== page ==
6. Neutron emission measurement at the HL-2A tokamak device with a liquid scintillation detector

    SciTech Connect

    Xie, Xufei; Chen, Zhongjing; Peng, Xingyu; Yuan, Xi; Zhang, Xing; Cui, Zhiqiang; Du, Tengfei; Hu, Zhimeng; Li, Tao; Fan, Tieshuan, E-mail: tsfan@pku.edu.cn; Chen, Jinxiang; Li, Xiangqing; Zhang, Guohui [School of Physics and State Key Laboratory of Nuclear Physics and Technology, Peking University, 100871 Beijing (China); Gorini, Giuseppe [Dipartimento di Fisica ‘G. Occhialini’, Universita degli Studi di Milano Bicocca, Piazza della Scienza 3, 20126 Milano (Italy); Yuan, Guoliang; Yang, Jinwei; Yang, Qingwei [Southwestern Institute of Physics, 610000 Chengdu (China)

    2014-10-15

    Neutron emission measurement at the HL-2A tokamak device with a liquid scintillation detector is described. The detector was placed at a location with little structure material in the field of view, and equipped with a gain monitoring system which could provide the possibility to evaluate the gain variation as well as to correct for the detector response. Time trace of the neutron emissivity was obtained and it was consistent with the result of a standard {sup 235}U fission chamber. During the plasma discharge the neutron yield could vary by about four orders of magnitude and the fluctuation of the detector gain was up to about 6%. Pulse height spectrum of the liquid scintillation detector was constructed and corrected with the aid of the gain monitoring system, and the correction was found to be essential for the assessment of the neutron energy spectrum. This successful measurement offered experience and confidence for the application of liquid scintillation detectors in the upcoming neutron camera system.

  7. Scintillator gamma-ray detectors with silicon photomultiplier readouts for high-energy astronomy

    NASA Astrophysics Data System (ADS)

    Bloser, Peter F.; Legere, Jason; Bancroft, Christopher; McConnell, Mark L.; Ryan, James M.; Schwadron, Nathan

    2013-09-01

    Space-based gamma-ray detectors for high-energy astronomy face strict constraints of mass, volume, and power, and must endure harsh operating environments. Scintillator materials have a long history of successful operation under these conditions, and new materials offer greatly improved performance in terms of efficiency, time response, and energy resolution. The use of scintillators in space remains constrained, however, by the mass, volume, and fragility of the associated light readout device, typically a vacuum photomultiplier tube (PMT). Recently developed silicon photomultipliers (SiPMs) offer gains and efficiencies similar to those of PMTs, but with greatly reduced mass and volume, high ruggedness, and no high-voltage requirements. We have therefore been investigating the use of SiPM readouts for scintillator gamma-ray detectors, with an emphasis on their suitability for space- and balloonbased instruments for high-energy astronomy. We present our most recent results, including spectroscopy measurements for lanthanum bromide scintillators with SiPM readouts, and pulse-shape discrimination using organic scintillators with SiPM readouts. We also describe potential applications of SiPM readouts to specific highenergy astronomy instrument concepts.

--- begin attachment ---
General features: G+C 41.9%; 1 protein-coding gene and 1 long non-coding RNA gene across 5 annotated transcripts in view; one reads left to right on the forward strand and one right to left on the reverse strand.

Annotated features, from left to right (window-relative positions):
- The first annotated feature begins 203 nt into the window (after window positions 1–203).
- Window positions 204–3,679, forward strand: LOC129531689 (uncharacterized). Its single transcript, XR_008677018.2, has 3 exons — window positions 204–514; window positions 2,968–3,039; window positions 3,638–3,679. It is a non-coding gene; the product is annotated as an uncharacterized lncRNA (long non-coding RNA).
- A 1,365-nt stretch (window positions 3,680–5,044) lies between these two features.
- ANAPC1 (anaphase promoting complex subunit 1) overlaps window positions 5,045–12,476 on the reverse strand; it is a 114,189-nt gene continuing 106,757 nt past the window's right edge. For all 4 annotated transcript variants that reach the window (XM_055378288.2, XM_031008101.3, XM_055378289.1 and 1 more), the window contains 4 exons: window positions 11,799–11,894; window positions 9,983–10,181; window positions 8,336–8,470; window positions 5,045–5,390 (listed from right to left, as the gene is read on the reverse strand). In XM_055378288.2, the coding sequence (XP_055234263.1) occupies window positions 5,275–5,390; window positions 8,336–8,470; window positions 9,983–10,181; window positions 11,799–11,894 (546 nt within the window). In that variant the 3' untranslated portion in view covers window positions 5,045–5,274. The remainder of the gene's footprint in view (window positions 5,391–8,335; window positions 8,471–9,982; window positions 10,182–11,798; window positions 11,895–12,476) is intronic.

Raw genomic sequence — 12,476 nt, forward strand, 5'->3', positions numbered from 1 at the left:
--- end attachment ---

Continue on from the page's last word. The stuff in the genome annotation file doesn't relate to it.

8. A new columnar CsI(Tl) scintillator for iQID detectors

    NASA Astrophysics Data System (ADS)

    Han, Ling; Miller, Brian W.; Barber, H. Bradford; Nagarkar, Vivek V.; Furenlid, Lars R.

    2014-09-01

    A 1650 ?m thick columnar CsI(Tl) scintillator for upgrading iQID detectors, which is a high-resolution photon-counting gamma-ray and x-ray detector recently developed at the Center for Gamma-Ray Imaging (CGRI), has been studied in terms of sensitivity, spatial resolution and depth-of-interaction effects. To facilitate these studies, a new frame-parsing algorithm for processing raw event data is also proposed that has more degrees of freedom in data processing and can discriminate against a special kind of noise present in some low-cost intensifiers. The results show that in comparison with a 450 ?m-thickness columnar CsI(Tl) scintillator, the 1650 ?m thick CsI(Tl) scintillator provides more than twice the sensitivity at the expense of some spatial resolution degradation. The depth-of-interaction study also shows that event size and amplitude vary with scintillator thickness, which can assist in future detector simulations and 3D-interactionposition estimation.

  9. A region segmentation based algorithm for building a crystal position lookup table in a scintillation detector

    NASA Astrophysics Data System (ADS)

    Wang, Hai-Peng; Yun, Ming-Kai; Liu, Shuang-Quan; Fan, Xin; Cao, Xue-Xiang; Chai, Pei; Shan, Bao-Ci

    2015-03-01

    In a scintillation detector, scintillation crystals are typically made into a 2-dimensional modular array. The location of incident gamma-ray needs be calibrated due to spatial response nonlinearity. Generally, position histograms-the characteristic flood response of scintillation detectors-are used for position calibration. In this paper, a position calibration method based on a crystal position lookup table which maps the inaccurate location calculated by Anger logic to the exact hitting crystal position has been proposed. Firstly, the position histogram is preprocessed, such as noise reduction and image enhancement. Then the processed position histogram is segmented into disconnected regions, and crystal marking points are labeled by finding the centroids of regions. Finally, crystal boundaries are determined and the crystal position lookup table is generated. The scheme is evaluated by the whole-body positron emission tomography (PET) scanner and breast dedicated single photon emission computed tomography scanner developed by the Institute of High Energy Physics, Chinese Academy of Sciences. The results demonstrate that the algorithm is accurate, efficient, robust and applicable to any configurations of scintillation detector. Supported by National Natural Science Foundation of China (81101175) and XIE Jia-Lin Foundation of Institute of High Energy Physics (Y3546360U2)